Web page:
Also sexism, religious bias, jingoism, and so on. Don't do it, people!

Dogs, don't do it either, even if the police man really tries to train you to do it.



Yeah, seems like it after seeing how much work it is to do one by yourself with hand tools. That's why I was wondering if there were air tools that made it easier, since it seems like there's air tools to make 90% of everything easier.

I guess if there were my friend would already have one, he's got two air compressors, a welding setup, basically every air tool you can imagine, usually I just ask him if there's a tool I need so I can borrow it, and half the time he volunteers to help as well as bringing the tools. A good friend, but I'm limiting my contact with him because he works at a nursing home and I don't want to get dozens of old people killed.

NumbersMatching320
Oct 24, 2010

RESALE VALUE, MEIN HERR




Pillbug

I do my own rubber a lot, but my particular path through the tire business gave me a rather uncommon skillset (lol ask your tire guy if he's ever done a vertical changeover to a 45 series 17 on an aluminum wheel) as well as a deep-seated resentment for most tire shops.

Breaking beads is a problem, at my last shop we had a shunt truck so I would just bring everything to work and break beads by hydraulically dropping a 53' trailer on them, I'm pondering fabricating my own manual bead breaker now. Incidentally I'm actually just about to mount my new FK510s on my new Super Advans tonight.

Charles
May 9, 2004

zoom-zoom


Toilet Rascal

Mods asked me not to post this

Charles fucked around with this message at 04:42 on Jun 10, 2020

22 Eargesplitten
Oct 10, 2010

Also sexism, religious bias, jingoism, and so on. Don't do it, people!

Dogs, don't do it either, even if the police man really tries to train you to do it.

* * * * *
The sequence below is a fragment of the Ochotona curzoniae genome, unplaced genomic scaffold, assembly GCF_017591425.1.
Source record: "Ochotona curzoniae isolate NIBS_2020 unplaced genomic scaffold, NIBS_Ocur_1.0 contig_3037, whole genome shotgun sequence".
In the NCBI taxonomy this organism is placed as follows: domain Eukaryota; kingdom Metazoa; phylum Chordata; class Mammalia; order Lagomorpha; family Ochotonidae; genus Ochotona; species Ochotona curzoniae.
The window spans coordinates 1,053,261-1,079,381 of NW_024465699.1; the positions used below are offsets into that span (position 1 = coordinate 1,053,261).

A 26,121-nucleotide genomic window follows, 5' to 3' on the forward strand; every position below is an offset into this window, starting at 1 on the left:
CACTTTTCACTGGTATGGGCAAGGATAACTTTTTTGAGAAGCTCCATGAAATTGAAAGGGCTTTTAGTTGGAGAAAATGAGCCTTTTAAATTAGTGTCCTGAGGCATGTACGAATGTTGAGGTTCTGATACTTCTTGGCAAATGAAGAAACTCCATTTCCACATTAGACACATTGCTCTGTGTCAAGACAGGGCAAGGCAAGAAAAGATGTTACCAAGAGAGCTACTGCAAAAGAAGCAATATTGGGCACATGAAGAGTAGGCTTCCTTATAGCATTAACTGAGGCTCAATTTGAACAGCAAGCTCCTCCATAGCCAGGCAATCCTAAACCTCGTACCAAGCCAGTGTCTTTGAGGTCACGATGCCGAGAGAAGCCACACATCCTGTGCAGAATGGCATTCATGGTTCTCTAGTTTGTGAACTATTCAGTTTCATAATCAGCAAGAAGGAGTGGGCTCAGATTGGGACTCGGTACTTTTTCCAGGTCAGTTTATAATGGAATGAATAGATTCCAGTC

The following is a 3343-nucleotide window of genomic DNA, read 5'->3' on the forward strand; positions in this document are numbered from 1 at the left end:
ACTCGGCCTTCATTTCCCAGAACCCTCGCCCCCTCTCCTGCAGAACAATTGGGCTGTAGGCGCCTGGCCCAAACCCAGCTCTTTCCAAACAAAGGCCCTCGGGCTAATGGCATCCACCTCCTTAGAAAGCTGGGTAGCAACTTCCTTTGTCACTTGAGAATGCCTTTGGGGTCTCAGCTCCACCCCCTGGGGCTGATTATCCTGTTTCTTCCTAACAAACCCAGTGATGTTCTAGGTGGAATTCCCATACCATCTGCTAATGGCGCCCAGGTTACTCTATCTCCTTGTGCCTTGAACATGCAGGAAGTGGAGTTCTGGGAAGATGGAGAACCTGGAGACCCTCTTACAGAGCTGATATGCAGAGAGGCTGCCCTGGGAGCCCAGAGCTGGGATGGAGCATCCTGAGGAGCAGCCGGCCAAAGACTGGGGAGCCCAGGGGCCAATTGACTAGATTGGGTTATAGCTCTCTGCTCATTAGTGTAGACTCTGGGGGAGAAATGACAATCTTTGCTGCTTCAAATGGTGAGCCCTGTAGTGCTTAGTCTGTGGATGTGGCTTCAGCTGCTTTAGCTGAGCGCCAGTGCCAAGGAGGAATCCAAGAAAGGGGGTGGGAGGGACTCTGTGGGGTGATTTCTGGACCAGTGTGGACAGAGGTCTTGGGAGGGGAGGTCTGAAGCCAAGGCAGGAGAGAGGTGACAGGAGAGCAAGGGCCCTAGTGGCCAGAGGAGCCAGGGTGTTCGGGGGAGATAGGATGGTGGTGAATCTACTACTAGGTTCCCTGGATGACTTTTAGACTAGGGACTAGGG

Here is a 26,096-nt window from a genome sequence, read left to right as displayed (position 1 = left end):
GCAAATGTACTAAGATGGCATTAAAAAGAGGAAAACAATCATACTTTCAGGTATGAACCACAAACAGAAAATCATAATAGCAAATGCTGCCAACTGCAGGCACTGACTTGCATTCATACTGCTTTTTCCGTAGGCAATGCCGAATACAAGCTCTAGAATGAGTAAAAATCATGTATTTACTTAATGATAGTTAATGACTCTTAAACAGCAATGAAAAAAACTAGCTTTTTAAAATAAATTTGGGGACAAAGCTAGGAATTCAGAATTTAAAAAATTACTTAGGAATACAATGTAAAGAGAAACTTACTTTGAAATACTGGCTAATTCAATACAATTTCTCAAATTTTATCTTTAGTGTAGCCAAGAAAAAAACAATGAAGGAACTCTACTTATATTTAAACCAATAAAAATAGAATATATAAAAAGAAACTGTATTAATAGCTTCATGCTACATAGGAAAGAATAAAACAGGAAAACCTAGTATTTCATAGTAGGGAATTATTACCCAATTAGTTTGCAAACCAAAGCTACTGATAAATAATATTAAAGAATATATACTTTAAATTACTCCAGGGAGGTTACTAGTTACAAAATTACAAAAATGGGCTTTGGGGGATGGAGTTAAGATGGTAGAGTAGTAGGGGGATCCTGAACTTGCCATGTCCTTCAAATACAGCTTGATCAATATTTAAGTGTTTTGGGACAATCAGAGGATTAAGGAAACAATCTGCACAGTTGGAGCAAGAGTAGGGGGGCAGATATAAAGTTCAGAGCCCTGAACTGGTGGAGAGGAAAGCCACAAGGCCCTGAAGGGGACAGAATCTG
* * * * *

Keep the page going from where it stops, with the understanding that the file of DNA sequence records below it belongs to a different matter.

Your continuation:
Question: What's the lowest temperature you should be driving summer tires, assuming dry dirt or pavement roads? I'm getting my tires mounted next week but a couple weeks after that I'm planning on going up into the high country, where apparently the average low is in the 30s and the average high is in the low 70s this time of year. I'm worried that is too low for summer tires, they're Hankook Ventus Evo 12s and the car is a 2.2l NA Impreza, which is going to be extremely low on power at 10k feet elevation, so I'm not going to be doing much in the way of burnouts. My concern is that it's probably going to be high 80s until I start getting up high in the mountains, which is probably going to wear on my winters pretty hard. And since I'm probably going to be car camping, carrying an extra set of tires would not be ideal.

I'm reading that low 40s is the temperature to switch off of summer tires, so would I be good as long as I'm not driving too late?

RIP Paul Walker
Feb 26, 2004



As long as youíre aware of how much less grip youíll have, youíll be fine. 40ís is where I really notice them drop off but Iíve definitely driven well below that without crashing (but while absolutely sliding because itís fun and easy).

McTinkerson
Jul 5, 2007

Dreaming of Shock Diamonds

I have first generation Hankook V12's on my RX8 and I've driven them on bare roads down to 0C. The lack of traction is certainly noticeable. Think rock hard 800 treadwear all seasons.

Would I do it again, not if I could plan not to but it's certainly manageable.

MajesticTrout
Apr 23, 2006


I've driven on my summer tires (RE050) down to the threshold of freezing and it's been ok, as long as road is bone dry. If the road is wet at those temperatures, traction just evaporates.

fknlo
Jul 6, 2009




Fun Shoe

I've driven on both PSS and PS4S below freezing. You obviously lose some traction but if the roads are dry it's fine.

IOwnCalculus
Apr 2, 2003





I have seen super-niche tires that claim they can actually be damaged by being driven on in temperatures like that, but they're the kind of thing you'd have to go out of your way to order for a classic car.

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Mr. Apollo
Nov 8, 2000



fknlo posted:

I've driven on both PSS and PS4S below freezing. You obviously lose some traction but if the roads are dry it's fine.
Agreeing with this. It's really easy to break traction making a turn but as long as you're careful and the roads are dry, they're fine to drive with. Braking distances are obviously longer too due to reduced traction.

Mr. Apollo fucked around with this message at 20:57 on Jun 10, 2020